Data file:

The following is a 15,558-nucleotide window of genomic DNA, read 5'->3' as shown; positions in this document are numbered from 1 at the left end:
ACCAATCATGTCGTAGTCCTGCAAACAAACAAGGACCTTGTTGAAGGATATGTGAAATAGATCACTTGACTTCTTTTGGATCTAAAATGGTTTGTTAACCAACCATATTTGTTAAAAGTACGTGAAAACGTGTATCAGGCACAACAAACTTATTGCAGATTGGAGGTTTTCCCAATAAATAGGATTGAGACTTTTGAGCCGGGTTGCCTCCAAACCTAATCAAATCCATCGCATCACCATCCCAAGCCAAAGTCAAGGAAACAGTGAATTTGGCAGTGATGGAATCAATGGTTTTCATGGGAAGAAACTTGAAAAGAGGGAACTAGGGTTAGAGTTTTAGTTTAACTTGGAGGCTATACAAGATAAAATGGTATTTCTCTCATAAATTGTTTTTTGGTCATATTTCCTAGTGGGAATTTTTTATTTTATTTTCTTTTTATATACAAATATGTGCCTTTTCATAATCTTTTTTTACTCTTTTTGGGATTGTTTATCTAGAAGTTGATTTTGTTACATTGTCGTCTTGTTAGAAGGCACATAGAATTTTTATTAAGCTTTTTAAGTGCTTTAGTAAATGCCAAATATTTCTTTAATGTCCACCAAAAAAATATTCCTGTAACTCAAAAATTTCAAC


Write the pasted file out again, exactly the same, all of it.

The following is a 15,558-nucleotide window of genomic DNA, read 5'->3' as shown; positions in this document are numbered from 1 at the left end:
ACCAATCATGTCGTAGTCCTGCAAACAAACAAGGACCTTGTTGAAGGATATGTGAAATAGATCACTTGACTTCTTTTGGATCTAAAATGGTTTGTTAACCAACCATATTTGTTAAAAGTACGTGAAAACGTGTATCAGGCACAACAAACTTATTGCAGATTGGAGGTTTTCCCAATAAATAGGATTGAGACTTTTGAGCCGGGTTGCCTCCAAACCTAATCAAATCCATCGCATCACCATCCCAAGCCAAAGTCAAGGAAACAGTGAATTTGGCAGTGATGGAATCAATGGTTTTCATGGGAAGAAACTTGAAAAGAGGGAACTAGGGTTAGAGTTTTAGTTTAACTTGGAGGCTATACAAGATAAAATGGTATTTCTCTCATAAATTGTTTTTTGGTCATATTTCCTAGTGGGAATTTTTTATTTTATTTTCTTTTTATATACAAATATGTGCCTTTTCATAATCTTTTTTTACTCTTTTTGGGATTGTTTATCTAGAAGTTGATTTTGTTACATTGTCGTCTTGTTAGAAGGCACATAGAATTTTTATTAAGCTTTTTAAGTGCTTTAGTAAATGCCAAATATTTCTTTAATGTCCACCAAAAAAATATTCCTGTAACTCAAAAATTTCAAC